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Ask Dan Shea to answer a simple direct question and prepare to end up getting a discourse on everything from, just for example, Pope Leo XIII, the French Revolution and the Council of Trent. (A gifted mimic, Shea delivers these screeds in accents ranging from Polish to French to Italian wiseguy to exaggerations of his own fading Family Guy-like Rhode Island bray.)
And save for the mimicry, when he takes up a sex abuse case, he marshals all that intellectual weight in order to put the entire last 1,700 years of Catholic tradition on trial. In a suit active in Corpus Christi right now, he does that pretty much explicitly, with pleadings harking back to the Emperor Constantine in 313 AD. There's a method to it: He believes it's necessary to show that the church's ancient traditional culture has bred an ongoing criminal conspiracy to obstruct justice.
Not that his knowledge of church workings is confined to ancient history. "Dan's a smart and relentless advocate for the victims he represents," says David Clohessy, the national director of the Survivors' Network of those Abused by Priests. "He's got an advantage over many attorneys because he clearly understands the arcane workings and obscure lingo of the church hierarchy. He isn't ever intimidated by all the legal maneuvers that Catholic defense lawyers exploit to try and keep bishops out of the witness box."
Tahira Khan Merritt, the Dallas lawyer with whom Shea had served as co-counsel on the Houston case, says that she appreciates both his knowledge of the workings of the Vatican and his historical perspective.
In a sworn affidavit in another of Shea's famous cases — when he helped sue Harris County District Judge John Devine in order to get Devine to take down the Ten Commandments he had hanging on his court's walls — former South Texas College of Law president and dean William Wilks said that Shea was "among the first rank of lawyers with interdisciplinary competence in the field of church-state relations."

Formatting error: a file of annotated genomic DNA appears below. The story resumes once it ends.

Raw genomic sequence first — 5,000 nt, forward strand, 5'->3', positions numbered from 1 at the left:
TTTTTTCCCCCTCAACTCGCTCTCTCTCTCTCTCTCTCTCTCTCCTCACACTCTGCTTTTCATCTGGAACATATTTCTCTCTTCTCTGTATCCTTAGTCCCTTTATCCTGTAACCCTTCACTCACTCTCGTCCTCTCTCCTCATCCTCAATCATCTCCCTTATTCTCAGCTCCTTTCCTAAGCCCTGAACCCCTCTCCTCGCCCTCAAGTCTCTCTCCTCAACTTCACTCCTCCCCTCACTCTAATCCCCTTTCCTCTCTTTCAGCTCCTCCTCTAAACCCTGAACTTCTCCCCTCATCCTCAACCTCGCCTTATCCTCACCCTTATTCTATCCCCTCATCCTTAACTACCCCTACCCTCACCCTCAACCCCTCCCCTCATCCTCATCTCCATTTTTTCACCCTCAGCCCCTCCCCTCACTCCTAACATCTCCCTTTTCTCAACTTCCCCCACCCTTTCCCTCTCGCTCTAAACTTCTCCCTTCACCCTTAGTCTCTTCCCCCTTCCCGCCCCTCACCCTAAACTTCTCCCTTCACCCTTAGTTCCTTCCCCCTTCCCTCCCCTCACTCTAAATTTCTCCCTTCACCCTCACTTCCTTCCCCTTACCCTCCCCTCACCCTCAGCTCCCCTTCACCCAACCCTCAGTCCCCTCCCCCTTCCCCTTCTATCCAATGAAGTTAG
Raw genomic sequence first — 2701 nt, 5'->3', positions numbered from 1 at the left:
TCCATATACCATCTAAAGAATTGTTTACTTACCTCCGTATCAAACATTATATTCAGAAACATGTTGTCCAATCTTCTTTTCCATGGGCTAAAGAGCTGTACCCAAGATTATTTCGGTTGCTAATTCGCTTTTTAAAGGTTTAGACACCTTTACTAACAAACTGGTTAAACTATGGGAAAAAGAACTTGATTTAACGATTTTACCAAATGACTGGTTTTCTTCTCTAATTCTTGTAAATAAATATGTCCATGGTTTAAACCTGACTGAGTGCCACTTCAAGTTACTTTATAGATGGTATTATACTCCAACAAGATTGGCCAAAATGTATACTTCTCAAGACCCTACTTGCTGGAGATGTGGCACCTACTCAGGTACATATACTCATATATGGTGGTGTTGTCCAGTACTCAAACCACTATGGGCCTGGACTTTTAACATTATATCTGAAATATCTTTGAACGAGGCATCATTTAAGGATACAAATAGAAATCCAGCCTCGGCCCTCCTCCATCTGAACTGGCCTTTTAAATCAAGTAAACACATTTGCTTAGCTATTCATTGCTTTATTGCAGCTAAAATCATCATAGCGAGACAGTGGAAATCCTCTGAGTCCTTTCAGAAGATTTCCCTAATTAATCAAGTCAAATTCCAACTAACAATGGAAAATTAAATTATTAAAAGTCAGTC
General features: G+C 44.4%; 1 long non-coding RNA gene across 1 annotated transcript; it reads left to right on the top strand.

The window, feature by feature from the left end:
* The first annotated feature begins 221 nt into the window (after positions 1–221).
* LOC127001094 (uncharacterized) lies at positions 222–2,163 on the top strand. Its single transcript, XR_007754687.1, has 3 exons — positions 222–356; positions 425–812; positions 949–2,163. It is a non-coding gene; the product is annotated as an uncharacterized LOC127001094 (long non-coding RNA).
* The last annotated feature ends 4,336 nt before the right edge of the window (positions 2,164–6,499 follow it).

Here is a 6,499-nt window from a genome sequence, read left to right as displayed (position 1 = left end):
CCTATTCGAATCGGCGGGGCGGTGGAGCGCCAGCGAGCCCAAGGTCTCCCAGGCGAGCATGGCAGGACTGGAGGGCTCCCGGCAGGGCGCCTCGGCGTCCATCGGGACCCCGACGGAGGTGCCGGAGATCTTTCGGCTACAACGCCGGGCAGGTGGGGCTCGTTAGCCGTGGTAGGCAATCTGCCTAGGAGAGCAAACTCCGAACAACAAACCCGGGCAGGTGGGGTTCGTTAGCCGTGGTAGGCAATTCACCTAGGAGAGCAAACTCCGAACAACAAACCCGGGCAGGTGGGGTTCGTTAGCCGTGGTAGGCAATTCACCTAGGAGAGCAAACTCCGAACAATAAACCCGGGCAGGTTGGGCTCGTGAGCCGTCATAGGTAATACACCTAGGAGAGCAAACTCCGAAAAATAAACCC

It's an old obsession of Shea's, one he picked up from his father back in Providence. Shea says that in the south Providence, Rhode Island of his Irish Catholic youth, he wouldn't have known a Protestant or a Republican if he fell over one. His dad was a no-bullshit quality control engineer, and nothing irked him more than politicians who advertised their faith. (Shea says that seeing the Ten Commandments on the walls of Judge Devine's courtroom made him feel like his father's son for the very first time.)
Not that his father was antichurch. Shea was an altar boy at St. Michael's and the lead singer in the children's choir. At 17, he was at loggerheads with his dad — "Like most Irish families, by the time I was a teenager, he wanted to kill me and I wanted to kill him" — so he ran away to the Navy, where he drew submarine duty. He quickly became one of the youngest nuclear-reactor operators in the Navy, and now says that sub duty was the formative experience of his life.
Pictures of two submarines are hung proudly on the walls of his River Oaks-area office. "You can't engage in self-deception in a submarine," he said. "You can't look at a meter and tell yourself, 'This isn't happening.' It's about facts. You've gotta say, 'This is what's happening, I have to go do this — now!'"
That training has guided him ever since, he says. Along with his hardwiring from his dad in the Devine case, it guided him then. And it was there when he ended his formal involvement with the Catholic Church in the mid-'70s.
After mustering out of the Navy in the early '60s, Shea was at something of a loose end. He says that the Catholic Church was an exciting institution in those days, full of intellectual ferment in the run-up to Vatican II. Two bishops of his acquaintance told him that the church needed men of his brainpower and drive to help guide the church into its new frontier, so off he went to seminary in Louvain. Not long after his studies were completed, he says, the conservatives in the Vatican had undone much of what Vatican II had set in motion. A priest told him flat-out that the church needed "parish priests, not smart guys" like Shea, who served as a deacon for about a year before quitting.
"The church I was trained to work in no longer existed," he says.
Nevertheless, he still regularly attended Mass, but fell back on his Navy nuclear training to find work. For much of the '70s, he had very good jobs working for companies that built nuclear plants, but that industry started to die with Three Mile Island and then croaked completely after Chernobyl, but not before the East Coast company Shea was working for was bought by Brown & Root, who transferred Shea to Texas. In Houston, he was the organist at Midtown's Holy Rosary Church for many years.
In 1990, Shea got his law degree. Roughly ten years later he won a big case. He bought a yacht, decorated its prow with a shamrock and named it Seriatim, but he also wanted to give back to his faith.
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